There are a number of basic but important steps organisations should follow in driving performance through workforce culture alignment, writes Aaron McEwan
Australian organisations believe that culture equals performance. In fact, leaders of large organisations are spending on average $2,823 per employee annually in a bid to get it right.
The traditional model of driving culture has led with a top-down approach from the C-suite, who use phrases such as innovation, customer centricity or collaboration to try and personalise it for their organisation.
However, setting the culture at the top and hoping it will trickle down is not the answer. Research by Gartner has found that a top-down approach doesn’t work, and that there is no single culture that enhances financial performance.
Instead, aligning the workforce to a common vision of culture is what drives business performance; an approach called workforce culture alignment.
Workforce culture alignment is challenging what organisations know and understand about their culture, which is ultimately a set of behavioural norms and unwritten rules that shape an organisation; combining values and beliefs to create an environment that allows employees to get their work done.
Workforce culture alignment can increase performance revenue goals by 9 per cent, increase reputation outcomes by 16 per cent and see a 22 per cent increase in employee performance.
In comparison, when alignment is low, progress toward the desired culture is slowed and both business and talent outcomes suffer as a result.
The biggest barrier to creating a culture that performs is the degree to which leaders can actually get employees living that culture in their everyday work.
“There is no single culture that enhances financial performance”
What leaders think employees want
Many leaders are under the assumption that culture can be developed through superficial gimmicks; think free lunches, ping-pong tables, beanbags and breakout rooms. While these elements add to the workplace environment and may help organisations to attract candidates, they don’t increase business performance.
For an organisation to live and breathe the culture that can drive performance, it requires employees to change the way they behave and carry out their work.
For example, a call centre employee cannot deliver the best experience or be ‘customer centric’ if they are faced with insufficient access to customer records or red tape; leaving them unable to do their job.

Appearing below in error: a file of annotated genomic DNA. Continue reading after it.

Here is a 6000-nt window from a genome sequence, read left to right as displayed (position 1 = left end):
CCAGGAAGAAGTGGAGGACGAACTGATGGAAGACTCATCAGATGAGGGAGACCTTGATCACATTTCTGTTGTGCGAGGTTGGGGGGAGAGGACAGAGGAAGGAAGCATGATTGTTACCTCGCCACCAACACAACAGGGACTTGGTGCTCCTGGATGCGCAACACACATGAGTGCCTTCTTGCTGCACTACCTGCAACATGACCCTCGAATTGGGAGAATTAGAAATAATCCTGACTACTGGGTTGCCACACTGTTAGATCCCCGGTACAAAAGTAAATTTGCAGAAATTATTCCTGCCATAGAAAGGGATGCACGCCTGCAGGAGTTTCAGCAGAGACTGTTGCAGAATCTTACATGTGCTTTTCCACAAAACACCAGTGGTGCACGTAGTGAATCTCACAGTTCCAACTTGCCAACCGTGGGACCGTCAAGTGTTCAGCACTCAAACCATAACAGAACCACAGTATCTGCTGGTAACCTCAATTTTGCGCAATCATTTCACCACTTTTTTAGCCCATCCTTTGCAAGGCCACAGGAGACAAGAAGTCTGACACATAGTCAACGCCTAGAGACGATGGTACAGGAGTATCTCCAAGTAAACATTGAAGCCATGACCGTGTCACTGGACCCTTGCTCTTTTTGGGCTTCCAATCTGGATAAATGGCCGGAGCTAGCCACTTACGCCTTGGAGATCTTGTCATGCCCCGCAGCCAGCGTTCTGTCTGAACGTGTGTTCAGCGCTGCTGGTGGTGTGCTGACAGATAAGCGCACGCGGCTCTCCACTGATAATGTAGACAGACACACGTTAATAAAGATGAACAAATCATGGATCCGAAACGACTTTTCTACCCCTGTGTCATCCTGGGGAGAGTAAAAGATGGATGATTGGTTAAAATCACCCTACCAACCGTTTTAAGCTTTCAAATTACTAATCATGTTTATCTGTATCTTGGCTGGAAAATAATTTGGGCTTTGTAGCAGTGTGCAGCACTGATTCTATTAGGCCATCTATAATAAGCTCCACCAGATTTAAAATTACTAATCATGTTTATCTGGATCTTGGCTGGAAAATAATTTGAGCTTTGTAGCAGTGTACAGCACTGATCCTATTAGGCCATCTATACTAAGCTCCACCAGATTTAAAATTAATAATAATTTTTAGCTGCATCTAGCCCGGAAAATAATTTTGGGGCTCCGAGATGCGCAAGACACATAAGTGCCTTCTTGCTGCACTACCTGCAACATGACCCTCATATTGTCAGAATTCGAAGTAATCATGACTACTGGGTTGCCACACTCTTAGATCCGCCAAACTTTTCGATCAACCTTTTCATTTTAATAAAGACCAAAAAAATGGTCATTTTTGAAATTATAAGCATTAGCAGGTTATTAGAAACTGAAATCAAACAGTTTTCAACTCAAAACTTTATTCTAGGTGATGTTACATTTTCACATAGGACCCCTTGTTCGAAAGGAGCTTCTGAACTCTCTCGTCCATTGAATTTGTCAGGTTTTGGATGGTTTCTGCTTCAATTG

Today’s workers are unique in their ability to inform, influence, shape, drive and live organisational culture. It’s their input and passion for their work that will impact business results, and employees can only do this when they are armed with the tools, processes, permissions and environment that enables them to succeed.
To create a culture that performs and to maximise workforce culture alignment, organisations must measure the degrees to which the workforce has knowledge of current values, whether they have the mindset that the culture is the right type to pursue and whether they know what behavioural norms align with that culture and are empowered to act on them.
How can organisations develop an employee-led culture?
To develop meaningful culture management strategies, organisations must leverage the knowledge, mindset and behaviour of employees to:
- Understand the culture through employee-led diagnostics. Organisations must make a point of asking employees to what degree they understand the culture, believe in it and feel empowered to act on it
- Operationalise the culture through processes. Leaders must design processes that support culture, and help employees to understand how the culture and processes apply in their day-to-day work
- Maximise leader impact. Allow leaders to truly create an environment that equips employees to apply the ‘how’ of culture in their day-to-day work and gives them the freedom to live it
Organisations that do this are the ones most likely to achieve a higher level of alignment between the workforce and the desired culture.
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